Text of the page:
Climate activists Extinction Rebellion burned energy bills outside Downing Street on Friday as Liz Truss sacked her chancellor, Kwasi Kwarteng, and replaced him with Jeremy Hunt.
“We’re here to apply for the job of Chancellor,” the group tweeted, as streams of their supporters marched through the streets. “We need action on the climate and cost of living crisis now.”
The demonstration had been planned before the political upheaval in Westminster but the timing was noteworthy as Ms Truss sacked Mr Kwarteng and announced a shift in corporation tax policy in a bid to calm the markets after weeks of turmoil in the wake of the so-called mini-Budget.
“The anti-growth coalition have arrived at Downing Street,” the climate activists said, adopting Ms Truss’ description of Extinction Rebellion among others during her speech at the Conservative party conference in Birmingham this month.
Pictures circulated of Extinction Rebellion activists burning energy bills that have skyrocketed in recent months due to wholesale gas prices rising in the wake of Russia’s invasion of Ukraine.
They said they aimed to show how the climate and the cost of living crises intersect.
Extinction Rebellion is demanding the government declares a climate and ecological emergency, acts now to halt biodiversity loss and reduce greenhouse gas emissions to net zero by 2025 and creates a Citizens’ Assembly on climate and ecological Justice.
The government has committed to protecting 30 per cent of the UK’s land for nature by 2030 and has a legally-binding target to reach net zero greenhouse gas emissions by 2050.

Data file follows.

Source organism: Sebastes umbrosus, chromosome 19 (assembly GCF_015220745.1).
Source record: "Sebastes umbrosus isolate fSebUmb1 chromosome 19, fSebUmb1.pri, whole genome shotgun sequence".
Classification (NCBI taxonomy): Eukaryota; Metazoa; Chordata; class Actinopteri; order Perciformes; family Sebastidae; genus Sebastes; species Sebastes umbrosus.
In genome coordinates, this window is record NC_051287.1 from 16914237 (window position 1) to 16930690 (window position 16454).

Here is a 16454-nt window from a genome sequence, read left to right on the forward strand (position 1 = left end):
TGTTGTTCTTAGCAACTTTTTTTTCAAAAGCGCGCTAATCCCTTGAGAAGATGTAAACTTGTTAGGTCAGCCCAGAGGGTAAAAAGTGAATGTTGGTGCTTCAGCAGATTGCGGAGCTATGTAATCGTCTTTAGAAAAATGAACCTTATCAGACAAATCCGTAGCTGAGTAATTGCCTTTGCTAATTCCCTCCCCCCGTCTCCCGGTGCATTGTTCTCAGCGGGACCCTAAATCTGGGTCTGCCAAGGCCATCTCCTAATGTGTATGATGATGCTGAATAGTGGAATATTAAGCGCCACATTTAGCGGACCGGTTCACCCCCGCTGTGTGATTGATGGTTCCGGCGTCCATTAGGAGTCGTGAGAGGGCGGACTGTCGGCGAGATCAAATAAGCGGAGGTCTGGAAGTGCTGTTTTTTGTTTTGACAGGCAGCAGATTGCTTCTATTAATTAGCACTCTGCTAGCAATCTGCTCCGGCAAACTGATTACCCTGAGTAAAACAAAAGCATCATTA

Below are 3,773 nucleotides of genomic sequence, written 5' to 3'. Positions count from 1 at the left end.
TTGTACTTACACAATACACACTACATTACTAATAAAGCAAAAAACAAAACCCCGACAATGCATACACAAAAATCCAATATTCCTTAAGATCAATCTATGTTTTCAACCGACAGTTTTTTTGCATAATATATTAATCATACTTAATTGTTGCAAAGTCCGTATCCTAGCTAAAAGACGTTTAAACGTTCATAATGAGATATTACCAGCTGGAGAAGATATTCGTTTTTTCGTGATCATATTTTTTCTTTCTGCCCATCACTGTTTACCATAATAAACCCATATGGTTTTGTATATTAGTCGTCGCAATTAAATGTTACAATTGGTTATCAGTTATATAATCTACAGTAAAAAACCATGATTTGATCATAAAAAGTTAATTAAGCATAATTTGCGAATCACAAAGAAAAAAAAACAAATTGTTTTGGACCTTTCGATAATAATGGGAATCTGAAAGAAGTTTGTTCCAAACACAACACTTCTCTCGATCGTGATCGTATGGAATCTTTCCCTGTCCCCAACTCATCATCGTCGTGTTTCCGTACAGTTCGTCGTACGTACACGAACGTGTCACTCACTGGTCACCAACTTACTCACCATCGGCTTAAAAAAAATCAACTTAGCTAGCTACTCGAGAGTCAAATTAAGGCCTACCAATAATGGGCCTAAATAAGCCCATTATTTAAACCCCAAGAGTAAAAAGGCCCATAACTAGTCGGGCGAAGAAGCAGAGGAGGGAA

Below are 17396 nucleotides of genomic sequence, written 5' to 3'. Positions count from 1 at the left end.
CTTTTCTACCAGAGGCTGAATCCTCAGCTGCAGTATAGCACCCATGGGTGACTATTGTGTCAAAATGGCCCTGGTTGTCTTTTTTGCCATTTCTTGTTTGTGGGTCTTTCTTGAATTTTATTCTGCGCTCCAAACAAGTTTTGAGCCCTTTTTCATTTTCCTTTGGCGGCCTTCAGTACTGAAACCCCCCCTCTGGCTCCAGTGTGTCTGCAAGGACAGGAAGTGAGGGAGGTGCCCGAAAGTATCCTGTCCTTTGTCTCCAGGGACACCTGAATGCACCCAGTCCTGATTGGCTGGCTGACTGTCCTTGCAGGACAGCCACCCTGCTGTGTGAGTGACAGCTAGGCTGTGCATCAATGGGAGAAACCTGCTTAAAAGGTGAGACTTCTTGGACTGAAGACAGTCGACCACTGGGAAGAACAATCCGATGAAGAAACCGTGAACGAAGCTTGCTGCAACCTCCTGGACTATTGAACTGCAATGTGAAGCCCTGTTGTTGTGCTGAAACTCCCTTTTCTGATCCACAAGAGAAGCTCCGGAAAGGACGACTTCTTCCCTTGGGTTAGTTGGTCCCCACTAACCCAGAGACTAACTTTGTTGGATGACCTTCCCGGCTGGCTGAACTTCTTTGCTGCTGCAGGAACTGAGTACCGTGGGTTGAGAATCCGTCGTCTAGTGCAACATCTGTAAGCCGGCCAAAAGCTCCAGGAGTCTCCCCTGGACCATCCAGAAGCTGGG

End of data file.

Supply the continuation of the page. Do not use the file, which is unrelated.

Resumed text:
Extinction Rebellion is holding a weekend of resistance in London from Friday until Sunday in an attempt to grow numbers and build momentum towards 100 thousands people on the streets in spring next year.
The plan is to block Whitehall until 6pm on Friday with speakers and mass sit in, activists were asked to bring their energy bills.
At the same time, outside New Scotland Yard Just Stop Oil blocked traffic and sprayed the New Scotland Yard with paint as they demand the government halts all new oil and gas licences.
It comes after two Just Stop Oil supporters threw Heinz tomato soup on Vincent Van Gogh’s Sunflowers painting in the National Gallery on Friday.
The government launched last week a new oil and gas licensing round in the North Sea inviting energy firms to apply to explore and develop oil and gas fields despite climate scientists warning it will contribute to global heating.
It has said it is fully committed to the legally binding target of achieving net zero by 2050 and said producing gas in the UK has a lower carbon footprint than importing it from abroad.
The Independent has contacted the Department for Business and the Treasury for comment.